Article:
Freestone farmer kept his cool in the face of protesters
DAIRY farmer Phil Christensen is the toast of the Freestone Valley after he kept his cool when 20 anti-meat activists swarmed to his property this morning.
His daughter Nicole caught the incident on camera and uploaded it to social media, prompting Mr Christensen's neighbours to sing his praise.
"The phone was ringing off the hook all morning," he said.
"Everyone in the valley wants to chat."
The incident started about 6.30am after three of Mr Christensen's dairy calves got free before their morning feed.
They ran from his property, down along Bourkes Rd at the same time as a group of anti-meat protesters were returning from a sit-in at Carey Bros Abattoir at Yangan.
Initially Mr Christensen thought the protesters were trying to steal his cattle.
"I saw the calves running down the fence line, then I saw a car pull up, then another and then there was about 20 people down there filming," he said.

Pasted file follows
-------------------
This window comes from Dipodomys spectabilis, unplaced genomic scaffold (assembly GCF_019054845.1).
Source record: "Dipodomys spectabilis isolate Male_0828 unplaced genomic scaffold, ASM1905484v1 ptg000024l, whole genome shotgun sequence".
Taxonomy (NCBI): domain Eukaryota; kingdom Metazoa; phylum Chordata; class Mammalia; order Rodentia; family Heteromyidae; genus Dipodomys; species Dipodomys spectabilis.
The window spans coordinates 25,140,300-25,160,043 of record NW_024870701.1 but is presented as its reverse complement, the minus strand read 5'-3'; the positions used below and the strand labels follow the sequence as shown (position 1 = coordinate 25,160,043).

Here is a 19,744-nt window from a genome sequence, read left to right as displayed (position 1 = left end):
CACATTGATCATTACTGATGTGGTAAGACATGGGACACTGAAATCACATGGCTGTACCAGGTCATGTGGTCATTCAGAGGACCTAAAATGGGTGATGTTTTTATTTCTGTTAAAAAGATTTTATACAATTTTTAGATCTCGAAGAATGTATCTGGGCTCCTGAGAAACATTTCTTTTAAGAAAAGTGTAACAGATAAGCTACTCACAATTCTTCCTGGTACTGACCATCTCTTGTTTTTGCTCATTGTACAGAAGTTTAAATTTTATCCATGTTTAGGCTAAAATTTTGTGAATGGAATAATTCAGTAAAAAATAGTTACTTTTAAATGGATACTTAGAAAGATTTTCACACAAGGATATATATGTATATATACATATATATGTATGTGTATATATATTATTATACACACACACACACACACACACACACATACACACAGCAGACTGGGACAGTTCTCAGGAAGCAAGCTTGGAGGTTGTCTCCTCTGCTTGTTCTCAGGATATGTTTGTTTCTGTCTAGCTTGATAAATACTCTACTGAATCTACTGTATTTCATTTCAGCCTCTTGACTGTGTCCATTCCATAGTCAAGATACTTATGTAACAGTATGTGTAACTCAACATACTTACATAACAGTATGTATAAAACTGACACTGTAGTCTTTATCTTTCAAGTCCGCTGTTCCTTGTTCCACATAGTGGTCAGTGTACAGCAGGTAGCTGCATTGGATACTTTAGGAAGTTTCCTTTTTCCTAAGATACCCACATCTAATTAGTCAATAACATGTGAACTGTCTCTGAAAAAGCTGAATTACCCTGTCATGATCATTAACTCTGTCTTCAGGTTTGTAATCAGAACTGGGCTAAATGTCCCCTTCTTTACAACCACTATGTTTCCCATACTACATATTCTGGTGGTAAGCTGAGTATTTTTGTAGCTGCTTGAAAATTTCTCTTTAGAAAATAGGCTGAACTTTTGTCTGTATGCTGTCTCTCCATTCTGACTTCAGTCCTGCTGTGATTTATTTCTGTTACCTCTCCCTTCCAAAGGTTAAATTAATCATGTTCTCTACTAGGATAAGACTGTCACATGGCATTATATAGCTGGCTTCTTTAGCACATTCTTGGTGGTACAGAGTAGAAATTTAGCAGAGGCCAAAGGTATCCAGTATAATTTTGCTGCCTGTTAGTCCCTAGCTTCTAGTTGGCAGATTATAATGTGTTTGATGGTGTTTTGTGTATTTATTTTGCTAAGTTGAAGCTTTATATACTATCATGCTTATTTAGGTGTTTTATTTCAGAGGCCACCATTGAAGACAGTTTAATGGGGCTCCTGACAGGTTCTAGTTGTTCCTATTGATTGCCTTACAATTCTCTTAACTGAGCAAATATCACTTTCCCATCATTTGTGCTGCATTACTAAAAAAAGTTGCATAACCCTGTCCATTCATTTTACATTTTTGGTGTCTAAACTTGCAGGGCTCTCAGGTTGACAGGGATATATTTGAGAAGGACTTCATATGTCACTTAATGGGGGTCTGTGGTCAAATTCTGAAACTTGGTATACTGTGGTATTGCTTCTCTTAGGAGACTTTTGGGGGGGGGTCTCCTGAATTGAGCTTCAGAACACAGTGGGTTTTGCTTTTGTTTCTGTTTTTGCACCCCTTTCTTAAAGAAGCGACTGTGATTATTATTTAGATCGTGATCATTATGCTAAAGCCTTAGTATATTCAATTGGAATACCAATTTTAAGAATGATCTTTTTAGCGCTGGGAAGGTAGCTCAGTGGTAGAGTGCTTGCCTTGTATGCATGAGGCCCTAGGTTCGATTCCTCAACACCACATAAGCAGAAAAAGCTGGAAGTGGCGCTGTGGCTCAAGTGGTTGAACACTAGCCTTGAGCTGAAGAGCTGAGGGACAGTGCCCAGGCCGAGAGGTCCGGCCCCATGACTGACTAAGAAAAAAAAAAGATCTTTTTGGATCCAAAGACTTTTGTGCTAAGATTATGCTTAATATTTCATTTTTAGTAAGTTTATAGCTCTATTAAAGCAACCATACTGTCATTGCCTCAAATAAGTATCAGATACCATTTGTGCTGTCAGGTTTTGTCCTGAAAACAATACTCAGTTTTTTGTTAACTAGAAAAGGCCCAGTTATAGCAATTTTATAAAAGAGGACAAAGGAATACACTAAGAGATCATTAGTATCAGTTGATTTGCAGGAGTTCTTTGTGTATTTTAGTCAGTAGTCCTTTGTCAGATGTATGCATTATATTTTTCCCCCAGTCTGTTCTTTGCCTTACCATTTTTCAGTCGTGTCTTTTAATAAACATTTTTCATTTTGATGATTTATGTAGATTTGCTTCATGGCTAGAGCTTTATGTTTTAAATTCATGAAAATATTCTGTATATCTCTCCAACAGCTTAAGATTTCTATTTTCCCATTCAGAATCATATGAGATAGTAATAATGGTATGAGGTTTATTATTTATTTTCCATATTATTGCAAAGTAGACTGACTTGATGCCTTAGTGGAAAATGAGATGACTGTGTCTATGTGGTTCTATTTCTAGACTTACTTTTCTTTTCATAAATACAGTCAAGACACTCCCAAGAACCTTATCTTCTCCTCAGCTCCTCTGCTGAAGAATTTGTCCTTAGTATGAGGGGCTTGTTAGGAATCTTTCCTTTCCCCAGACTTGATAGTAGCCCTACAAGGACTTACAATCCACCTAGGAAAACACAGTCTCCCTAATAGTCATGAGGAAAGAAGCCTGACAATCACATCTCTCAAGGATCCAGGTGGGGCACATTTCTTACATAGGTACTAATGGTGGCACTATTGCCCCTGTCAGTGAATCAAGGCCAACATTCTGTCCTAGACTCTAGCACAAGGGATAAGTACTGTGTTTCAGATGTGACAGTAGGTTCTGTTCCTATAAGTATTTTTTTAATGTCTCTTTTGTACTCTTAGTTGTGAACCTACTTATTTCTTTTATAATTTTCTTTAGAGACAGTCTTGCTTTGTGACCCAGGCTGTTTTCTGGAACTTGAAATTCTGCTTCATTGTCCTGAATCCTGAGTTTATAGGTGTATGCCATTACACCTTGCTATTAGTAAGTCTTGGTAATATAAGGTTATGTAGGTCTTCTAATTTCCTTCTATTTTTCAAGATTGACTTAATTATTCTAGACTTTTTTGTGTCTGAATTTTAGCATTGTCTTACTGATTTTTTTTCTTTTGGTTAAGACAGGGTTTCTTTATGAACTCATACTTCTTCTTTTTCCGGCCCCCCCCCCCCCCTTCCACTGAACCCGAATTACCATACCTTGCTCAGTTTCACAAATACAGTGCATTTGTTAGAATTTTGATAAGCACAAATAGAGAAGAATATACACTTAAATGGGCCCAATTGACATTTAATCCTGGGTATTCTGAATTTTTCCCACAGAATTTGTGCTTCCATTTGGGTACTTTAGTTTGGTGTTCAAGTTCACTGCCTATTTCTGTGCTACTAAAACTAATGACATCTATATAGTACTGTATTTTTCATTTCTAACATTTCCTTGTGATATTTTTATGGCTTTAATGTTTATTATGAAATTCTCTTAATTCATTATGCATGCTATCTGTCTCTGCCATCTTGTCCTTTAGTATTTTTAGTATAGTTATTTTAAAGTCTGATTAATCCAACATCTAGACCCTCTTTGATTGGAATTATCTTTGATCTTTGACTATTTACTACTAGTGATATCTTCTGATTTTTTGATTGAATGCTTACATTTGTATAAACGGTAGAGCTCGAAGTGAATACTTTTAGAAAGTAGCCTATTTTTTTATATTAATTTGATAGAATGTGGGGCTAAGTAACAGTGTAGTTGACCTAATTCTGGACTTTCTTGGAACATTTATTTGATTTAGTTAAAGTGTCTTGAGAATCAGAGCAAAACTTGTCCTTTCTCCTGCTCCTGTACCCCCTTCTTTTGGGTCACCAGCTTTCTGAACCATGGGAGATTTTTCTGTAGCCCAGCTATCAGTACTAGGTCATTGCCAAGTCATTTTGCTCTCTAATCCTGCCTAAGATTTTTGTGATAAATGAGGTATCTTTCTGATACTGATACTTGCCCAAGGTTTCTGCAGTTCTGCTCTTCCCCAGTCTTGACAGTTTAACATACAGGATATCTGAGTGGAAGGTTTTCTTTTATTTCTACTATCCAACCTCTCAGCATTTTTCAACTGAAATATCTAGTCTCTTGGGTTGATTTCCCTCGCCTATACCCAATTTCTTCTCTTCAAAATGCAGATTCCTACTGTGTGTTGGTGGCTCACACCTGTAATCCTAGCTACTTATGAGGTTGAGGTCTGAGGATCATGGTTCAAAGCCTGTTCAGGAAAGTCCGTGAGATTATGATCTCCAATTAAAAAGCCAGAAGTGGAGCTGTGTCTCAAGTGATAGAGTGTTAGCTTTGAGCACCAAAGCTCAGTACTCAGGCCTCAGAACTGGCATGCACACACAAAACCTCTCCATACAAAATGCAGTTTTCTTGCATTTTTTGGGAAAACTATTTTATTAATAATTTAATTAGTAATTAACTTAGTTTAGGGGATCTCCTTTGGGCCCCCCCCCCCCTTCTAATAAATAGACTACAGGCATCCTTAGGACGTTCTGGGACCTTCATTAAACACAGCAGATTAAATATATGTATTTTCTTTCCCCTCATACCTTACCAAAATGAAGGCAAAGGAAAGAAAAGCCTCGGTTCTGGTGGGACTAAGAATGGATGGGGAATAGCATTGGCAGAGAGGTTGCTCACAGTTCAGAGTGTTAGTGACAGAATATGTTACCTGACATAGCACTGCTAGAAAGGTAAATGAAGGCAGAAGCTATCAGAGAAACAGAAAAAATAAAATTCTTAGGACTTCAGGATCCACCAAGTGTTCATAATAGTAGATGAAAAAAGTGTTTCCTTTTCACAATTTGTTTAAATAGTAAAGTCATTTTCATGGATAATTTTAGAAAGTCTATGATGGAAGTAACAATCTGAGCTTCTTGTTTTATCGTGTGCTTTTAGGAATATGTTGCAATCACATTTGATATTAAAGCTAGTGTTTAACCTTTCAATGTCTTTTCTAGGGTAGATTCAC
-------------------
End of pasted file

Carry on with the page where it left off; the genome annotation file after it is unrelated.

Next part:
"Two of them started swearing and telling me the vegan movement was going to take over the world."
It was a big claim that Mr Christensen thought he had to address.
"I told them it takes a lot of water on good irrigation country to grow the pretty vegetables the supermarkets want," he said.
"We don't have enough irrigation land in Australia to feed people.
"There is not enough land or water and I only get 20inches of rainfall each year."
Through the shouting match Mr Christensen kept his cool but acknowledged there is a lot fear in the farming community following the recent protests.
"I made sure I didn't swear," he said.
"But if they stepped on foot on my place I was going to move them on myself.
"I don't care what the cops would have done to me, even it it took physical force, even if I had to go to jail for it I will.
"I'm defending my property."